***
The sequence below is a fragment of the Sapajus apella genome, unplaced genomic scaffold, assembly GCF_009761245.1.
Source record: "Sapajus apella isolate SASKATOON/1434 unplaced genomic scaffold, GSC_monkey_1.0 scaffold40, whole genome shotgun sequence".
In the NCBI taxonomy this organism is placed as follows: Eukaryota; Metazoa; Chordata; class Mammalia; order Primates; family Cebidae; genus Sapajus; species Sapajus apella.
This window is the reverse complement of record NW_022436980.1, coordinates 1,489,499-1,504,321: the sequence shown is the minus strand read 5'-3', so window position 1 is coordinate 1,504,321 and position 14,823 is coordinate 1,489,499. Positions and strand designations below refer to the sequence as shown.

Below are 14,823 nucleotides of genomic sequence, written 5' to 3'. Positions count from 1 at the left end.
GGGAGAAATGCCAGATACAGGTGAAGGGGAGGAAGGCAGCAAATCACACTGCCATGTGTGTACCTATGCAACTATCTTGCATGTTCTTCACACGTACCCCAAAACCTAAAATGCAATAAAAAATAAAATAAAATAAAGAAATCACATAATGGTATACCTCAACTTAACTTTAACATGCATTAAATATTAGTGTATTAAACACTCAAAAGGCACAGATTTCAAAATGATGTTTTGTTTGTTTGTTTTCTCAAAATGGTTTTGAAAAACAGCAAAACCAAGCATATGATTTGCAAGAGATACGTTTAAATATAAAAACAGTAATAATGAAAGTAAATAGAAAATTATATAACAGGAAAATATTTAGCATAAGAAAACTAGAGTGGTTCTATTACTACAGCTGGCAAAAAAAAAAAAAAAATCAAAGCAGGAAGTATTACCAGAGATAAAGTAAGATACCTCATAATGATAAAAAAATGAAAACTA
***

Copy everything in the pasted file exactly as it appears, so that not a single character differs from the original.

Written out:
The sequence below is a fragment of the Sapajus apella genome, unplaced genomic scaffold, assembly GCF_009761245.1.
Source record: "Sapajus apella isolate SASKATOON/1434 unplaced genomic scaffold, GSC_monkey_1.0 scaffold40, whole genome shotgun sequence".
In the NCBI taxonomy this organism is placed as follows: Eukaryota; Metazoa; Chordata; class Mammalia; order Primates; family Cebidae; genus Sapajus; species Sapajus apella.
This window is the reverse complement of record NW_022436980.1, coordinates 1,489,499-1,504,321: the sequence shown is the minus strand read 5'-3', so window position 1 is coordinate 1,504,321 and position 14,823 is coordinate 1,489,499. Positions and strand designations below refer to the sequence as shown.

Below are 14,823 nucleotides of genomic sequence, written 5' to 3'. Positions count from 1 at the left end.
GGGAGAAATGCCAGATACAGGTGAAGGGGAGGAAGGCAGCAAATCACACTGCCATGTGTGTACCTATGCAACTATCTTGCATGTTCTTCACACGTACCCCAAAACCTAAAATGCAATAAAAAATAAAATAAAATAAAGAAATCACATAATGGTATACCTCAACTTAACTTTAACATGCATTAAATATTAGTGTATTAAACACTCAAAAGGCACAGATTTCAAAATGATGTTTTGTTTGTTTGTTTTCTCAAAATGGTTTTGAAAAACAGCAAAACCAAGCATATGATTTGCAAGAGATACGTTTAAATATAAAAACAGTAATAATGAAAGTAAATAGAAAATTATATAACAGGAAAATATTTAGCATAAGAAAACTAGAGTGGTTCTATTACTACAGCTGGCAAAAAAAAAAAAAAAATCAAAGCAGGAAGTATTACCAGAGATAAAGTAAGATACCTCATAATGATAAAAAAATGAAAACTA